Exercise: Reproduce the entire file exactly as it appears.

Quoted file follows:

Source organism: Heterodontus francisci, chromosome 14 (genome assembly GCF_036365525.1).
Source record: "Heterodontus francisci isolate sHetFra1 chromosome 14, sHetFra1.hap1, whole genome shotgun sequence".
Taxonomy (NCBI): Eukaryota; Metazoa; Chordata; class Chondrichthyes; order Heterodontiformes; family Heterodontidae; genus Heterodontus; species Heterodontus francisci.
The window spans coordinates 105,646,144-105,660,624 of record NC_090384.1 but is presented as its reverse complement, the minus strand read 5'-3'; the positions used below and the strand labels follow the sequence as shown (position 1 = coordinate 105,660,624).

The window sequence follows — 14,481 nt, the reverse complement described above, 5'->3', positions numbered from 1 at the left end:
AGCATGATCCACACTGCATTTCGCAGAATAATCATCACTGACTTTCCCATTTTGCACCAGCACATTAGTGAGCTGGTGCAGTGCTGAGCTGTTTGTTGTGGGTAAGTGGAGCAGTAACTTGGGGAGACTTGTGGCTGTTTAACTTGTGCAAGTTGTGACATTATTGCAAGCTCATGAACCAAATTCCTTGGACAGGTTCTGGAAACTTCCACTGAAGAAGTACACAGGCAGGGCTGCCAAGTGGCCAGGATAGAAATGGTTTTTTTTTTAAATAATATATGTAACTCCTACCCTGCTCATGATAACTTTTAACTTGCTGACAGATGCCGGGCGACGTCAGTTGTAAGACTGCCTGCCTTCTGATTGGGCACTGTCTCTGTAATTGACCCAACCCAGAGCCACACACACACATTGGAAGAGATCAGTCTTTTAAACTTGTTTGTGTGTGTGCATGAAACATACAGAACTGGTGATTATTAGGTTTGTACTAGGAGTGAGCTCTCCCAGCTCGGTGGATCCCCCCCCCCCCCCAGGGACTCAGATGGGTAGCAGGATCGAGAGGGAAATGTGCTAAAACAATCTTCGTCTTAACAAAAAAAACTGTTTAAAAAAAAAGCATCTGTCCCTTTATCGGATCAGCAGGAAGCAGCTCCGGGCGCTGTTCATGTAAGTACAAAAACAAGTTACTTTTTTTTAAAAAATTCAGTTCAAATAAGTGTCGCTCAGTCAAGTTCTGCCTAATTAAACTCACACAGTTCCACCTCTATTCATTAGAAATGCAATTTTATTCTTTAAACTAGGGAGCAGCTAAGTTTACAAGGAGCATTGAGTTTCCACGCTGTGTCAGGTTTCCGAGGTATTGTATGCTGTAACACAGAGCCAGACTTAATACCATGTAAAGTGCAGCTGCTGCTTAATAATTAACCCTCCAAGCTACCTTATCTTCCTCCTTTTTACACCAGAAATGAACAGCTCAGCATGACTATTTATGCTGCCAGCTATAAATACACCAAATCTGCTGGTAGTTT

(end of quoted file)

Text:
Source organism: Heterodontus francisci, chromosome 14 (genome assembly GCF_036365525.1).
Source record: "Heterodontus francisci isolate sHetFra1 chromosome 14, sHetFra1.hap1, whole genome shotgun sequence".
Taxonomy (NCBI): Eukaryota; Metazoa; Chordata; class Chondrichthyes; order Heterodontiformes; family Heterodontidae; genus Heterodontus; species Heterodontus francisci.
The window spans coordinates 105,646,144-105,660,624 of record NC_090384.1 but is presented as its reverse complement, the minus strand read 5'-3'; the positions used below and the strand labels follow the sequence as shown (position 1 = coordinate 105,660,624).

The window sequence follows — 14,481 nt, the reverse complement described above, 5'->3', positions numbered from 1 at the left end:
AGCATGATCCACACTGCATTTCGCAGAATAATCATCACTGACTTTCCCATTTTGCACCAGCACATTAGTGAGCTGGTGCAGTGCTGAGCTGTTTGTTGTGGGTAAGTGGAGCAGTAACTTGGGGAGACTTGTGGCTGTTTAACTTGTGCAAGTTGTGACATTATTGCAAGCTCATGAACCAAATTCCTTGGACAGGTTCTGGAAACTTCCACTGAAGAAGTACACAGGCAGGGCTGCCAAGTGGCCAGGATAGAAATGGTTTTTTTTTTAAATAATATATGTAACTCCTACCCTGCTCATGATAACTTTTAACTTGCTGACAGATGCCGGGCGACGTCAGTTGTAAGACTGCCTGCCTTCTGATTGGGCACTGTCTCTGTAATTGACCCAACCCAGAGCCACACACACACATTGGAAGAGATCAGTCTTTTAAACTTGTTTGTGTGTGTGCATGAAACATACAGAACTGGTGATTATTAGGTTTGTACTAGGAGTGAGCTCTCCCAGCTCGGTGGATCCCCCCCCCCCCCCAGGGACTCAGATGGGTAGCAGGATCGAGAGGGAAATGTGCTAAAACAATCTTCGTCTTAACAAAAAAAACTGTTTAAAAAAAAAGCATCTGTCCCTTTATCGGATCAGCAGGAAGCAGCTCCGGGCGCTGTTCATGTAAGTACAAAAACAAGTTACTTTTTTTTAAAAAATTCAGTTCAAATAAGTGTCGCTCAGTCAAGTTCTGCCTAATTAAACTCACACAGTTCCACCTCTATTCATTAGAAATGCAATTTTATTCTTTAAACTAGGGAGCAGCTAAGTTTACAAGGAGCATTGAGTTTCCACGCTGTGTCAGGTTTCCGAGGTATTGTATGCTGTAACACAGAGCCAGACTTAATACCATGTAAAGTGCAGCTGCTGCTTAATAATTAACCCTCCAAGCTACCTTATCTTCCTCCTTTTTACACCAGAAATGAACAGCTCAGCATGACTATTTATGCTGCCAGCTATAAATACACCAAATCTGCTGGTAGTTT